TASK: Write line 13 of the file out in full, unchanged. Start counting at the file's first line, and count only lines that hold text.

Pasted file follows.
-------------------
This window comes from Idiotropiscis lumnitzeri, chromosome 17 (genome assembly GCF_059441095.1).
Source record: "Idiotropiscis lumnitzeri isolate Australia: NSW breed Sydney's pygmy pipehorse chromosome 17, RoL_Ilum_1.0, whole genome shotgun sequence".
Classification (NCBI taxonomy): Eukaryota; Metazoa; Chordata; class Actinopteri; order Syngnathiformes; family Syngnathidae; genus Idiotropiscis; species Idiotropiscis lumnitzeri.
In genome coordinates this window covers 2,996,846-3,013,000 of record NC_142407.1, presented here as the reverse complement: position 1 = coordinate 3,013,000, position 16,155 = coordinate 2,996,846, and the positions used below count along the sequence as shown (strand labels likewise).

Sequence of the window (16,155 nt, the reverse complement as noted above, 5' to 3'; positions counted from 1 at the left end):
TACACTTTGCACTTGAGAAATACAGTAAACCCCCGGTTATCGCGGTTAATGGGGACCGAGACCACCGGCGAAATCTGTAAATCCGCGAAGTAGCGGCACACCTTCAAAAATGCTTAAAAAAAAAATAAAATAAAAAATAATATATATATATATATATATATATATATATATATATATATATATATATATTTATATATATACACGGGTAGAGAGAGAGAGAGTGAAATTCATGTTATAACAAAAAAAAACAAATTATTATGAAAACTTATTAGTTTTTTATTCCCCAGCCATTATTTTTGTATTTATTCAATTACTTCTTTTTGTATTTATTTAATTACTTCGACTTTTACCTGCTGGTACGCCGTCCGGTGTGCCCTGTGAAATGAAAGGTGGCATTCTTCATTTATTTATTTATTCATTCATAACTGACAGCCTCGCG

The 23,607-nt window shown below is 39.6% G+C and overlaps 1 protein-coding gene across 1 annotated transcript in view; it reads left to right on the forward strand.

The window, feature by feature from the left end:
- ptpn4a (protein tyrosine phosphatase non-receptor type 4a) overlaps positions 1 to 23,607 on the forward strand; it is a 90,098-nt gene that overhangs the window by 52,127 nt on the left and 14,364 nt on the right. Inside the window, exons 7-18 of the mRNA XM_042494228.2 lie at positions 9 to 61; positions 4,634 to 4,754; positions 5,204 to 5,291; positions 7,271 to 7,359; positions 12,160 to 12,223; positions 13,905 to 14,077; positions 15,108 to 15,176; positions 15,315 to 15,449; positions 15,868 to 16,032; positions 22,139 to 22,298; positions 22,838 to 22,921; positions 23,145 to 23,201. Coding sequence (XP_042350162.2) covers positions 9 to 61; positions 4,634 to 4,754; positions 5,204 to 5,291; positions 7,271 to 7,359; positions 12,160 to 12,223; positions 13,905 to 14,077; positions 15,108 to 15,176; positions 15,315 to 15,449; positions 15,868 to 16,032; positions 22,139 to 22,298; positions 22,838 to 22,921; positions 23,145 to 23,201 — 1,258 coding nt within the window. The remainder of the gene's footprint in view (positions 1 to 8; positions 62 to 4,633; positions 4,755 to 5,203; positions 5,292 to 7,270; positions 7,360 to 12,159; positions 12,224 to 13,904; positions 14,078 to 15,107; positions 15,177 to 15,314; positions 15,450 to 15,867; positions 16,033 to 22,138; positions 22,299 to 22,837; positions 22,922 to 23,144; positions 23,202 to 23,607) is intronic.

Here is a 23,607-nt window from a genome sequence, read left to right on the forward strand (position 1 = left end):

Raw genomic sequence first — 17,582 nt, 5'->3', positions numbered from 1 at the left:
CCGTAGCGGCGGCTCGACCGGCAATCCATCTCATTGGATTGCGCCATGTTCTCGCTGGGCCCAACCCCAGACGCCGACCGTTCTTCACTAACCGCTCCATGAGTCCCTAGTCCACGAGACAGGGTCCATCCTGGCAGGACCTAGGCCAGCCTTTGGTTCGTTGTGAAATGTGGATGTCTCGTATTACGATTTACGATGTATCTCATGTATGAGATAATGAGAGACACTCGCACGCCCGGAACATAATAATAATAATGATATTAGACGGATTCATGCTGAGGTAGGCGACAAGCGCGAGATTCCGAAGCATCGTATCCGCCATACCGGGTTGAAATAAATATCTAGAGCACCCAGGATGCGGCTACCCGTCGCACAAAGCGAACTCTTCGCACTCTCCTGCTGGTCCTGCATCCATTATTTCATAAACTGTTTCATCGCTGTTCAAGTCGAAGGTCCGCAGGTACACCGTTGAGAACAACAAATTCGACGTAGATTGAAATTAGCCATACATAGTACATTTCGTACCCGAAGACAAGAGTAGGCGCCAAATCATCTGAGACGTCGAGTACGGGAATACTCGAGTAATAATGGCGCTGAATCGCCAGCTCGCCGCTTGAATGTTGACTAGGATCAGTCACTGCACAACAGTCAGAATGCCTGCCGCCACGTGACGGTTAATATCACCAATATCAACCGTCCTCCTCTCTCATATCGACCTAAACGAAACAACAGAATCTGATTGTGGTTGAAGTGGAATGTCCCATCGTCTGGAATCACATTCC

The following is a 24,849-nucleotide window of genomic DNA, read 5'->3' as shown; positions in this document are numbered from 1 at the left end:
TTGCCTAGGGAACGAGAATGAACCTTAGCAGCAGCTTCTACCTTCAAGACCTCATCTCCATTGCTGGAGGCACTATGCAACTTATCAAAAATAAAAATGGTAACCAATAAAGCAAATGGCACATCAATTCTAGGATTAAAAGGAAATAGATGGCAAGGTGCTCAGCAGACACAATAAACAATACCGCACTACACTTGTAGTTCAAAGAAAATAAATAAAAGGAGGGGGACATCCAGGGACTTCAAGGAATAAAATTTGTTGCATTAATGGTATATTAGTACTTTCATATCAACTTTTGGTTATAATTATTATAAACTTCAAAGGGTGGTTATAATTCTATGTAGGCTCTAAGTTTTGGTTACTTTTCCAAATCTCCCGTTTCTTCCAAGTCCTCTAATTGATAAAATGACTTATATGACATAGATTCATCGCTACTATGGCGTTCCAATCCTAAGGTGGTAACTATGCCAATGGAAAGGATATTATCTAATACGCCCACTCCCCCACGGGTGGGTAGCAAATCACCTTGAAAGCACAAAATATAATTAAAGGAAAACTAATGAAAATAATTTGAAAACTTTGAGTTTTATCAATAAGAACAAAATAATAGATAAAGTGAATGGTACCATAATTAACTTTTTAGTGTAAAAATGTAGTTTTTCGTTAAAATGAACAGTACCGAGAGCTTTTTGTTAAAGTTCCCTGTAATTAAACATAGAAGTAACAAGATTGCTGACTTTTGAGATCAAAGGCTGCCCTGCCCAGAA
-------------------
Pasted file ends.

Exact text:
The following is a 24,849-nucleotide window of genomic DNA, read 5'->3' as shown; positions in this document are numbered from 1 at the left end: